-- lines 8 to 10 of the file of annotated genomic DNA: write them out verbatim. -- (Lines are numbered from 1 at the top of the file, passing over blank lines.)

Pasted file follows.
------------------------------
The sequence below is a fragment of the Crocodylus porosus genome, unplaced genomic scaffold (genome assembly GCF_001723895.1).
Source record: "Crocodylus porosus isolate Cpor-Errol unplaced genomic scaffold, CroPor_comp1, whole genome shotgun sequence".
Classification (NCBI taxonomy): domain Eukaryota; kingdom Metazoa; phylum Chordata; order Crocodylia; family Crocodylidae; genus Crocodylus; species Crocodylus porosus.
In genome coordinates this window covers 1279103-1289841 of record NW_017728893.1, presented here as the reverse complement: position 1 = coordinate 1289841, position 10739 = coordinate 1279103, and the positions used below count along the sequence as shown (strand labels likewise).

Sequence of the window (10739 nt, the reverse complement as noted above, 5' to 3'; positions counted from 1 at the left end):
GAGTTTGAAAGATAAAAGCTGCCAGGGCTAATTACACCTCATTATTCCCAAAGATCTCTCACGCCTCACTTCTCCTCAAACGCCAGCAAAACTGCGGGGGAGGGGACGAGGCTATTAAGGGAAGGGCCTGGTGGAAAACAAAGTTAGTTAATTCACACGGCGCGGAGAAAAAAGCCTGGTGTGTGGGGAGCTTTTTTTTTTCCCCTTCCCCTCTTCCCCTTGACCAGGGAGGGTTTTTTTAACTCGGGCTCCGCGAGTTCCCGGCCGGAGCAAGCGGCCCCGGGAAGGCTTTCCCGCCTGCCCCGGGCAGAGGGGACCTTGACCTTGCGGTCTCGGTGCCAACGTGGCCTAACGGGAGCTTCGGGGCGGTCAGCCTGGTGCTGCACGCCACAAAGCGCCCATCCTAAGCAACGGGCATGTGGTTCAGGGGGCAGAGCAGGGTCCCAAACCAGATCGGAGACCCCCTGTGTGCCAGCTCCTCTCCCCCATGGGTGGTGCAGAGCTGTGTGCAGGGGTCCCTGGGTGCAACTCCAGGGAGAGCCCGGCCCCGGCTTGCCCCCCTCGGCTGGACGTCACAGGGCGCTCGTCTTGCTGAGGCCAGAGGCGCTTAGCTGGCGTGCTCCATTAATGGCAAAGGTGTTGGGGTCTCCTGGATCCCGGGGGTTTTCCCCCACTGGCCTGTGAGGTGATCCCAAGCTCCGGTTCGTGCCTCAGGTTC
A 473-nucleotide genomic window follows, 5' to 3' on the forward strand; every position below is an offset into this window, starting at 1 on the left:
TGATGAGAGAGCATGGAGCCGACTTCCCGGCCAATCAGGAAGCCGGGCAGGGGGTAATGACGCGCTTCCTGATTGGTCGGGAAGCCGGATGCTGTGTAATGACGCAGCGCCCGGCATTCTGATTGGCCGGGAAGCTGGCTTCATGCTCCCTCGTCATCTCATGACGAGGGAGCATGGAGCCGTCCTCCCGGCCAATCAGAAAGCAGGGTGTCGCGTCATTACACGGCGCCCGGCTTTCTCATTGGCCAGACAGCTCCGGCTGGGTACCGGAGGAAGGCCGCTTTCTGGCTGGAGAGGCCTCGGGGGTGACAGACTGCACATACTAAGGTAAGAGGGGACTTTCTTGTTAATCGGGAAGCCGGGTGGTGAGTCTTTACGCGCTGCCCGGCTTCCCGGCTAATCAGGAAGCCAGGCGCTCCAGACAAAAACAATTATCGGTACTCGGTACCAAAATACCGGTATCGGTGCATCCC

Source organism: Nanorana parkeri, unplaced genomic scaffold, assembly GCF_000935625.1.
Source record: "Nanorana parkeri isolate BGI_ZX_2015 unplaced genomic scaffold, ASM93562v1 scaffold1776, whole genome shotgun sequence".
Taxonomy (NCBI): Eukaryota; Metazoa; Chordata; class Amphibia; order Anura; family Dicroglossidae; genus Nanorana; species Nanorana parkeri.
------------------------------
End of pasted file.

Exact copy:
TGATGAGAGAGCATGGAGCCGACTTCCCGGCCAATCAGGAAGCCGGGCAGGGGGTAATGACGCGCTTCCTGATTGGTCGGGAAGCCGGATGCTGTGTAATGACGCAGCGCCCGGCATTCTGATTGGCCGGGAAGCTGGCTTCATGCTCCCTCGTCATCTCATGACGAGGGAGCATGGAGCCGTCCTCCCGGCCAATCAGAAAGCAGGGTGTCGCGTCATTACACGGCGCCCGGCTTTCTCATTGGCCAGACAGCTCCGGCTGGGTACCGGAGGAAGGCCGCTTTCTGGCTGGAGAGGCCTCGGGGGTGACAGACTGCACATACTAAGGTAAGAGGGGACTTTCTTGTTAATCGGGAAGCCGGGTGGTGAGTCTTTACGCGCTGCCCGGCTTCCCGGCTAATCAGGAAGCCAGGCGCTCCAGACAAAAACAATTATCGGTACTCGGTACCAAAATACCGGTATCGGTGCATCCC

Source organism: Nanorana parkeri, unplaced genomic scaffold, assembly GCF_000935625.1.
Source record: "Nanorana parkeri isolate BGI_ZX_2015 unplaced genomic scaffold, ASM93562v1 scaffold1776, whole genome shotgun sequence".